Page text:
37 How do we Demonstrate Impact on Hospitals? Two methodologies:Before & After Analysis – compares hospital utilization and costs before and after enrollment in an interventionComparison of 2 populations – compares the hospital utilization and costs between a population receiving an intervention and a similar population not receiving the intervention
47 Data CollectionProvided hospital decision support staff with a roster of patients enrolled in an intervention. We provided enrollment dates for Before & After analysis.Requested utilization and costs for these patients for a given timeframeResults were returned in summary format without patient identifying information
48 Data Collection TipsAsk for summary data without patient identifying informationBe prepared to produce patient consent to share health-related information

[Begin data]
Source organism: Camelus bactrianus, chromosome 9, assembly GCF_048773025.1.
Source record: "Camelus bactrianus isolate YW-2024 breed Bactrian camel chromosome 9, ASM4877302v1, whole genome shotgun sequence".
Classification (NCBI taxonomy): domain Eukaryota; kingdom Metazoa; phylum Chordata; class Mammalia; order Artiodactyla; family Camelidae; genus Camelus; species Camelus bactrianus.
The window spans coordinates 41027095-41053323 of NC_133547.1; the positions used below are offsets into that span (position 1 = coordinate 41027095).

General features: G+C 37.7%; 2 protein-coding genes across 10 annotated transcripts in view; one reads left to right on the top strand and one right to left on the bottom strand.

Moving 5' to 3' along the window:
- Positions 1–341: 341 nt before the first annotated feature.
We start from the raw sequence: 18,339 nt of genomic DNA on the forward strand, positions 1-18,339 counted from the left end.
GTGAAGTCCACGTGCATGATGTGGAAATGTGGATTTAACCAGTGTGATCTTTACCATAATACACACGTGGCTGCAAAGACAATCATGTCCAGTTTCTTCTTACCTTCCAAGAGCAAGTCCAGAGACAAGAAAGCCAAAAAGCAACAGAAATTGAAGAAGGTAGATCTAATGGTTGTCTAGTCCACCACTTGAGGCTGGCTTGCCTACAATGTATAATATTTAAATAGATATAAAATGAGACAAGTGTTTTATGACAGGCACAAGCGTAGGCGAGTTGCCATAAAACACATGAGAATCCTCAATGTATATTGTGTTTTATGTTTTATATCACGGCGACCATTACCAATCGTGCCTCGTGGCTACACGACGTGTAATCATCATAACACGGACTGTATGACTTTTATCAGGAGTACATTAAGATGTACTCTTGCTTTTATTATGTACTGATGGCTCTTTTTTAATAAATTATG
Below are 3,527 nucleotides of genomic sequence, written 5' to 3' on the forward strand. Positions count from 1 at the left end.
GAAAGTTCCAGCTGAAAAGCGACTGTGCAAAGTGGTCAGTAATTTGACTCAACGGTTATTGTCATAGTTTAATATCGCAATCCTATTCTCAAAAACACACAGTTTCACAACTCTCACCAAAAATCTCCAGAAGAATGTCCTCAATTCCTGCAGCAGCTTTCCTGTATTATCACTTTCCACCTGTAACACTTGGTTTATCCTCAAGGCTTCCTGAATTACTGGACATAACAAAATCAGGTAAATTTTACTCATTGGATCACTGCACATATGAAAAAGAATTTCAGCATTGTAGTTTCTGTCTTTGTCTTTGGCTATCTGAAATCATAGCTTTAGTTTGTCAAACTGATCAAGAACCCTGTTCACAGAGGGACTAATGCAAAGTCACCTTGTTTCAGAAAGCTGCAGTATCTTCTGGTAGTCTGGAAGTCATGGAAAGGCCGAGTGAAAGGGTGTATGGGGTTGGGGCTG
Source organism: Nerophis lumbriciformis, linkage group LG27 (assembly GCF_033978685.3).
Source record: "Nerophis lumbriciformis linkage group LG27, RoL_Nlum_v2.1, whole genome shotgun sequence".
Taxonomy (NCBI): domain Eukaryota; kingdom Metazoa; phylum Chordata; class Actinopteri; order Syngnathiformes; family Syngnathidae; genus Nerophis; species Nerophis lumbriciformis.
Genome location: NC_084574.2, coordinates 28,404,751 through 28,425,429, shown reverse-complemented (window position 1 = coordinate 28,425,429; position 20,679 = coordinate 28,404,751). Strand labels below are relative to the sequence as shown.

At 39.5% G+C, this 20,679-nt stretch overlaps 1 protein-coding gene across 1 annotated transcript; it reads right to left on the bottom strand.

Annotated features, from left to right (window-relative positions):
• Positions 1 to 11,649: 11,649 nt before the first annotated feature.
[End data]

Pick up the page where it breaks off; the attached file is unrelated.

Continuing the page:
49 Analytical Tips Provide data in tabular & graphic formats Provide aggregate data and per patient data (total costs/# of patients)Use a static timeframe for Before & After analyses (1 yr. before/1 yr. after)Calculate percent change(After Costs-Before Costs)/Before Costs
50 Analytical TipsComparison population should be as similar to your population as possibleUninsuredDemographicallyGeographicallySame time period
51 SummaryImpact on Hospitals can be measured by showing changes in utilization & costs2 primary methodologies:Before & After analysisComparison of 2 populationsNext steps: documenting preventive health care services
52 Chippewa Valley Free Clinic Brent Hafele, MAExecutive DirectorChippewa Valley Free Clinic421 Graham AvenueEau Claire, WI